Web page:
1,000 mph car to be built next year

Nov 23, 2010 by Lin Edwards report

(PhysOrg.com) -- The "Bloodhound SSC," a car expected to be able to travel at 1,000 mph (around 1,600 km/h) or faster, is on track to be constructed in the UK early next year. The design was finalized last year, as reported in this PhysOrg article.

Director of the project, Richard Noble, who once held the World Land Speed record, said construction of the full-scale will begin in January, and an attempt on the World Land Speed record will be made in 2012. The aim of the project is to promote science and engineering and to inspire young people. An extensive educational program in about 25,000 schools in the UK has always been part of the vision.

The car body will be made of a thin alloy, and the 90 cm, 97 kg wheels will be made of a solid . Research aimed at selecting the best alloy for the job is continuing, but the choice will be important because the wheels will be rotating faster than any wheel in history, reaching 170 rotations per second (about 10,200 rpm), and stresses at the rim of around 150 megapascals.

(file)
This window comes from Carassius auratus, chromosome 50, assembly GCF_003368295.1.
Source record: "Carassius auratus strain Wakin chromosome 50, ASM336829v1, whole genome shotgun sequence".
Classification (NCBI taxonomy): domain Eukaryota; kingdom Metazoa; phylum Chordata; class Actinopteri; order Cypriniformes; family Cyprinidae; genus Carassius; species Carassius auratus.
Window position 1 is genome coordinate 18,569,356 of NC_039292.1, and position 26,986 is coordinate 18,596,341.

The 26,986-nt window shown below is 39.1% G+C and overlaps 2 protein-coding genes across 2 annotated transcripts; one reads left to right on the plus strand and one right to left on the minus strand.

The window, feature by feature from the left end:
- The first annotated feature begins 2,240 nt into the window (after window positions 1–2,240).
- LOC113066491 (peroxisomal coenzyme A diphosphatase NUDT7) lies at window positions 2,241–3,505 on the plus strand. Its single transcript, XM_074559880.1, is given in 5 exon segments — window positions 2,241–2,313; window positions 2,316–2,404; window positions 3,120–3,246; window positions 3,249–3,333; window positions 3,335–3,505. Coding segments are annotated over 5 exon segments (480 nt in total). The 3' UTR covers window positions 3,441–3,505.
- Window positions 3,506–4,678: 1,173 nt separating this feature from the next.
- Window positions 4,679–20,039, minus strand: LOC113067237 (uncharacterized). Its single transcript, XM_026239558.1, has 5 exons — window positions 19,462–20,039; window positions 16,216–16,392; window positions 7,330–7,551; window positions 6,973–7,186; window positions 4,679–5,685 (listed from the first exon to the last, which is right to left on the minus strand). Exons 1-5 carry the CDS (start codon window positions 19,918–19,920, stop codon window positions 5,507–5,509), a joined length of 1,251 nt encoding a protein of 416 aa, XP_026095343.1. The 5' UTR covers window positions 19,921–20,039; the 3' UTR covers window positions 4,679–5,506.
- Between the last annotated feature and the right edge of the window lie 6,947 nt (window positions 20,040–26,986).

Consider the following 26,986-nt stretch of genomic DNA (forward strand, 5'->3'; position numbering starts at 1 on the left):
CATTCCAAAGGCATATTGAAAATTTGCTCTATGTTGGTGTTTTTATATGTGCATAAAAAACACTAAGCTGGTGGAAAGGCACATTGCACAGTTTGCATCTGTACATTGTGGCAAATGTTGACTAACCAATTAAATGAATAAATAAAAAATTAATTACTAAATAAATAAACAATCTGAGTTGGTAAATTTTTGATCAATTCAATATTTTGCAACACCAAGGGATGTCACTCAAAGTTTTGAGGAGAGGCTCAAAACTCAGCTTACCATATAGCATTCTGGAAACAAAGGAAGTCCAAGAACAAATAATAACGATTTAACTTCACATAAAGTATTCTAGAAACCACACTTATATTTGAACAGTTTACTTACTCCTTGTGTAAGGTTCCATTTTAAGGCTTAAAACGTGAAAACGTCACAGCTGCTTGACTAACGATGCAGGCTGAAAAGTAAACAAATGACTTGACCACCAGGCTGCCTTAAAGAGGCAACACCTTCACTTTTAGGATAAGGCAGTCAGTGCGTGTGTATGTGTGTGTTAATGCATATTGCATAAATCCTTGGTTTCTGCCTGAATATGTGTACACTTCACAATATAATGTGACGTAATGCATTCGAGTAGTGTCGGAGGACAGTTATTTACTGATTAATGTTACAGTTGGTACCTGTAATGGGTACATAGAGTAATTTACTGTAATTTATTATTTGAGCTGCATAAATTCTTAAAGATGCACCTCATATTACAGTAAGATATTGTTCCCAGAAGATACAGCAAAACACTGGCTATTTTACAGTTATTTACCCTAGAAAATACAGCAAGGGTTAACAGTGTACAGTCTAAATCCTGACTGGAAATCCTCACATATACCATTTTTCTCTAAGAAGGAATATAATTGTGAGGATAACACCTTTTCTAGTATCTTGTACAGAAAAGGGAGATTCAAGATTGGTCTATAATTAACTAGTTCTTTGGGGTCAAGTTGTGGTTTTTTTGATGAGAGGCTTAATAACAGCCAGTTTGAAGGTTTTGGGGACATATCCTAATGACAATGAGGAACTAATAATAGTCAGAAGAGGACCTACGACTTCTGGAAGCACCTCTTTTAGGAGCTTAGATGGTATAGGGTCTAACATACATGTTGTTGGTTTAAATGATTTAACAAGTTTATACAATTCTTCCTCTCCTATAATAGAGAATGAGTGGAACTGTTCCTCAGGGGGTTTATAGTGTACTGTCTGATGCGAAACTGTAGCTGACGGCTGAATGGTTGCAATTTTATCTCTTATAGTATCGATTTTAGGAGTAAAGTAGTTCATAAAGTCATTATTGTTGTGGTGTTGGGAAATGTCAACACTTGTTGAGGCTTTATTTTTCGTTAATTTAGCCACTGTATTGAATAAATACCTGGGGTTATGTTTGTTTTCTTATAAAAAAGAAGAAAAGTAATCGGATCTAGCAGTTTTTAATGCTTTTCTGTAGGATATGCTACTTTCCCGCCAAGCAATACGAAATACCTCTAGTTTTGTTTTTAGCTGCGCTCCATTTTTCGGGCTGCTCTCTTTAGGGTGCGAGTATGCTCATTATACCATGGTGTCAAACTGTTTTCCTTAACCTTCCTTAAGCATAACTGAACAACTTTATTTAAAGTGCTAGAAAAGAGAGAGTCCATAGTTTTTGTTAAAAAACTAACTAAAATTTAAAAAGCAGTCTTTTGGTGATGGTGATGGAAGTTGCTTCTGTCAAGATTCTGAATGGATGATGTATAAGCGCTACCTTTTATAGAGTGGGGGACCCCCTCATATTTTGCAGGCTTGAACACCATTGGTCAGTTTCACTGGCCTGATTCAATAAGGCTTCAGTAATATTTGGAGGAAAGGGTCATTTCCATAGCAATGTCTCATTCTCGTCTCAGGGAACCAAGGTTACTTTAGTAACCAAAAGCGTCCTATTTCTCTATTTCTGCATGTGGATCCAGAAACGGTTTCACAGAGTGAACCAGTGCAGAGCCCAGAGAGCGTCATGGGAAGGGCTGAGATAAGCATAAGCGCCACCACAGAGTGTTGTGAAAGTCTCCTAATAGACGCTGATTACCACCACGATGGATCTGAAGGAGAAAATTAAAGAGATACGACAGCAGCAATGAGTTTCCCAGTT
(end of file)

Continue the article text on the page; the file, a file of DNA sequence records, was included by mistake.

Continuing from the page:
The wheels will also be in contact with the lake bed, and so some surface damage is inevitable, but the alloy must not allow cracks in the wheels that could lead to their destruction, especially during the second run in the record attempt. Research on the effects of the impacts of grit on various alloy samples are being carried out at the Cavendish Laboratory at the University of Cambridge.

The vehicle will be powered by a Falcon rocket and an EJ200 from a Eurofighter Typhoon military plane. The jet produces nine tons of thrust, while the rocket produces an additional 12 tons of thrust.